Thursday, February 1, 2018

DHS Publishes Private Sector Clearance Program 60-day ICR Renewal Notice

Today the DHS Office of Infrastructure Protection (IP) published a 60-day information collection request renewal notice in the Federal Register (83 FR 4670-4671) for the Private Sector Clearance Program (PSCP), Cooperative Research and Development Agreement, and Classified Critical Infrastructure Protection Program Request. This collection is for the initial information submitted to DHS to start the security clearance review process for private sector individuals in the following programs:

• Sector Coordinating Councils (SCCs);
• Cooperative Research and Development Agreements (CRADA) with NCCIC;
• Classified Critical Infrastructure Protection Program (CCIPP); and
Cyber Information Sharing and Collaboration Program (CISCP)

This renewal expands the PSCP information collection to include the new CISCP. The revised estimate for the annual burden of this collection includes an expected 600 responses at 10 minutes per response. This burden only covers the initial information collected by DHS not the much more extensive (and very time consuming) background information collected by the OMB’s secure portal for investigation processing.

OIP is soliciting public feedback on this ICR renewal. Comments may be submitted via the Federal eRulemaking Portal (; Docket # DHS-2017-0061). Comments should be submitted by April 2nd, 2018.


The limits on this classified information sharing program outlined in this ICR demonstrate how little sharing of classified intelligence information does with the private sector critical infrastructure. Beyond the normal reluctance of the government to share classified information, there are a number of other factors which help to limit this information sharing process. First and foremost are the expensive requirements for appropriate technology to receive and store classified information.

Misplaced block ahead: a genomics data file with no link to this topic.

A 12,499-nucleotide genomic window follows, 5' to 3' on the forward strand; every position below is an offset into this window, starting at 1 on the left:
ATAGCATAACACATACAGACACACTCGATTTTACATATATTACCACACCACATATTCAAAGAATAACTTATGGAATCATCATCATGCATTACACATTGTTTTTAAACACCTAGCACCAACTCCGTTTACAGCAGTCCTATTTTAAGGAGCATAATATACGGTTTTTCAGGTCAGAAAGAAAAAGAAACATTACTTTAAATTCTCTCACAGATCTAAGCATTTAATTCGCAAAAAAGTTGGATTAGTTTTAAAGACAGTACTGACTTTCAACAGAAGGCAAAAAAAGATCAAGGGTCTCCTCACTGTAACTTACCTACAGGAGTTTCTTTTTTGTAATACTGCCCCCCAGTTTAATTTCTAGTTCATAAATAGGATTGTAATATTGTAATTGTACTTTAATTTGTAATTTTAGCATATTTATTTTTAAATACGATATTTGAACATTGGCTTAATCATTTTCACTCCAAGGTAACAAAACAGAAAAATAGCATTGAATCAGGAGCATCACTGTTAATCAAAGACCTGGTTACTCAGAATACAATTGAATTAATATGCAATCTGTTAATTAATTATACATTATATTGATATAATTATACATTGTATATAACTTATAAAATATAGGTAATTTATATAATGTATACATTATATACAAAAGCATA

In the ‘old-days’ when most classified information was stored as paper files, a GSA-approved safe secured in a locked room in a protected building provided ‘sufficient’ protection for all but the most sensitive classified information. That was an expense that could be afforded by most corporations. Today, with classified documents being transmitted and stored in electronic format, the security requirements have dramatically increased and the costs skyrocketed. Even when large corporations can afford such installations in their corporate headquarters, they cannot share the information with their scattered subordinate locations where the intelligence would most likely be used.

As I have said on numerous occasions, to share intelligence information with the increasing number of potentially affected private sector organizations, DHS and the rest of the intelligence community must be more proactive (and maybe more importantly) and timely in abstracting actionable information from intelligence reports (separate from the means and methods information which leads to most classification labels) so that the information may be shared in less-than classified formats.

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